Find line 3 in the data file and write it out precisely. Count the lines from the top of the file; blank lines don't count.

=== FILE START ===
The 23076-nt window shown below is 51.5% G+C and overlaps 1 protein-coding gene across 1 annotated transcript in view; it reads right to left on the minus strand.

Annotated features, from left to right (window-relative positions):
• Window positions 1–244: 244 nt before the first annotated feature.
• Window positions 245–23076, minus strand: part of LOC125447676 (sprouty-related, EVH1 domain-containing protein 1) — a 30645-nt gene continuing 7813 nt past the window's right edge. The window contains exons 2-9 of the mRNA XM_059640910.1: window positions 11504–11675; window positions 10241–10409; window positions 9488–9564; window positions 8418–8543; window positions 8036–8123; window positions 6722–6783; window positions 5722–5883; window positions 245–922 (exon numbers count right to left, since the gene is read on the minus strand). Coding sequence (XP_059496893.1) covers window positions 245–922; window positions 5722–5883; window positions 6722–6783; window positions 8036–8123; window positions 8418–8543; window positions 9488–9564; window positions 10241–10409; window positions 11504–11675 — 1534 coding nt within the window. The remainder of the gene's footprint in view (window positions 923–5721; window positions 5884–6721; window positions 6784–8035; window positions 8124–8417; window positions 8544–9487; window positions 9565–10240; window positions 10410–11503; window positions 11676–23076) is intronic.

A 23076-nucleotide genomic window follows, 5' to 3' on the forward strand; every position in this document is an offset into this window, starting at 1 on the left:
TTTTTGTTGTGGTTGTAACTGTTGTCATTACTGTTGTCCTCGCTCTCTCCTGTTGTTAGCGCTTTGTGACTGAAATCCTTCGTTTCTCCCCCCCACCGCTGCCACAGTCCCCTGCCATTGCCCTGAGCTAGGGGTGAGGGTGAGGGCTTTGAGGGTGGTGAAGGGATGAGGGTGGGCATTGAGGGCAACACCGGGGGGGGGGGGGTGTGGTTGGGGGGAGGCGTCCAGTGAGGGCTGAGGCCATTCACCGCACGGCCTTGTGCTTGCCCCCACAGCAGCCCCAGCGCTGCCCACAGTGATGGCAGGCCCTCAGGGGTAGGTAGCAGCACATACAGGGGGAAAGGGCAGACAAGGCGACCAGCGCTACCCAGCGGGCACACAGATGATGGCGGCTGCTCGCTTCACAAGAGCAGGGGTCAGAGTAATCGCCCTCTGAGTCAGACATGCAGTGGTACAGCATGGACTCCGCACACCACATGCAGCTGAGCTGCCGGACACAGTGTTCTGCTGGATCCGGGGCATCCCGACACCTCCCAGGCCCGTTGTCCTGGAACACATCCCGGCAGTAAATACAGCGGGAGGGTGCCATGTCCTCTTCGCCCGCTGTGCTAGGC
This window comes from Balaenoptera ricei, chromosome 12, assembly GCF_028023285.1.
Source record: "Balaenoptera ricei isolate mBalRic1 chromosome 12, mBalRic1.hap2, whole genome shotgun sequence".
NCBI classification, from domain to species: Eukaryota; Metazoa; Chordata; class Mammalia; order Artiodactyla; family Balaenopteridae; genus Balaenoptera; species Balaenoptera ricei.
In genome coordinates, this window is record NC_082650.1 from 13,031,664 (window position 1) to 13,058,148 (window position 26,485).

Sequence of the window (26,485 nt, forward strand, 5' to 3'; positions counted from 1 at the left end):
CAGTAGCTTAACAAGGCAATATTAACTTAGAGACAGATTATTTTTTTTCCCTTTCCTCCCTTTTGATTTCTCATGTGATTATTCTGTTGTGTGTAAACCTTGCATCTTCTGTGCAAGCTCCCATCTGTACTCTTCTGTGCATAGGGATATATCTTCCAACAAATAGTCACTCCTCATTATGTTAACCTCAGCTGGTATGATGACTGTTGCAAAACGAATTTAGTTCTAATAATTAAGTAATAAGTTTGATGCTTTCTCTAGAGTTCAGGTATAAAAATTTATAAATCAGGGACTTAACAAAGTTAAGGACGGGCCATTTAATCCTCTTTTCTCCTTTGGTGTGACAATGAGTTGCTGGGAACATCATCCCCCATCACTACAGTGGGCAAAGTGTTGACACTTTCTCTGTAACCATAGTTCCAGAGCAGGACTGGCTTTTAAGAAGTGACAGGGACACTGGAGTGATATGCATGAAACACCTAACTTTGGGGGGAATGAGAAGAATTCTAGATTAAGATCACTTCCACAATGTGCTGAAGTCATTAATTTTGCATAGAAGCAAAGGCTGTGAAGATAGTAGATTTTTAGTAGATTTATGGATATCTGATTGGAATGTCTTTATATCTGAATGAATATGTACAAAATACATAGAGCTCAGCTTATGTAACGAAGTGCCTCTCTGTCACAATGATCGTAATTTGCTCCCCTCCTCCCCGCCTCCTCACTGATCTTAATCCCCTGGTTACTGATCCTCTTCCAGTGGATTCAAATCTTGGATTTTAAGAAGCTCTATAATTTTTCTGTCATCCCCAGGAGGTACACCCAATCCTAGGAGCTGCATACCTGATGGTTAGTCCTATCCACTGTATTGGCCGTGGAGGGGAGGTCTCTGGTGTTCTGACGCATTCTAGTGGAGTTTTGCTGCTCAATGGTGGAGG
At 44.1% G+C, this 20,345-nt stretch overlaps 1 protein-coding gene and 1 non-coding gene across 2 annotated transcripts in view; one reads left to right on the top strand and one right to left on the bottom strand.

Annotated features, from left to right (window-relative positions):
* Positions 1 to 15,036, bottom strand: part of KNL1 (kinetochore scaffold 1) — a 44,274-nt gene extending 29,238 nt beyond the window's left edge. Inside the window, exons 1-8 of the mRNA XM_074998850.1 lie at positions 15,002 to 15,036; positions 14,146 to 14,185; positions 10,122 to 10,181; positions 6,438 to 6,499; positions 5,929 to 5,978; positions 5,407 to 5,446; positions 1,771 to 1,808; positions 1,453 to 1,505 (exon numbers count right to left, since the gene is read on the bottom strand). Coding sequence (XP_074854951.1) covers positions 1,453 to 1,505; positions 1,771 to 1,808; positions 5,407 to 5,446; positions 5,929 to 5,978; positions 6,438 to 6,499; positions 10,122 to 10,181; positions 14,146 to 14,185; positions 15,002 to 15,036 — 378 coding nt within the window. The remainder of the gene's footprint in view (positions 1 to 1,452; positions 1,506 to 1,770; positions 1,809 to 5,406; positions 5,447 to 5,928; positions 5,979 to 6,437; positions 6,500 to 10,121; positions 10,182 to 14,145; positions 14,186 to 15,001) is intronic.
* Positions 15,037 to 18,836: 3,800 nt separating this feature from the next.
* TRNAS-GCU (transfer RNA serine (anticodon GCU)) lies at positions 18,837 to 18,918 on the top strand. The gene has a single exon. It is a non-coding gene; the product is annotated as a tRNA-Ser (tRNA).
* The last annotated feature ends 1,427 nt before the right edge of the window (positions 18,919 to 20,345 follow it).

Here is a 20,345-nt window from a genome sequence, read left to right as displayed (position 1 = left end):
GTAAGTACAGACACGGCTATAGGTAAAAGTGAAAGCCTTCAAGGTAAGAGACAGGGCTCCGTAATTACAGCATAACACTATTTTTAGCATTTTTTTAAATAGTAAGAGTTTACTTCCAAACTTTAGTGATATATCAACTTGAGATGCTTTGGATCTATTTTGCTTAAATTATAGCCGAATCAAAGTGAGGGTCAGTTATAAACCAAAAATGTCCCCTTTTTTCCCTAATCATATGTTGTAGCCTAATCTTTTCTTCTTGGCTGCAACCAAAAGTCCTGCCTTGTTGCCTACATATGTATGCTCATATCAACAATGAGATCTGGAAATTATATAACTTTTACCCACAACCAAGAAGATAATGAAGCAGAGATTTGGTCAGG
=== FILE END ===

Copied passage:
• Window positions 1–244: 244 nt before the first annotated feature.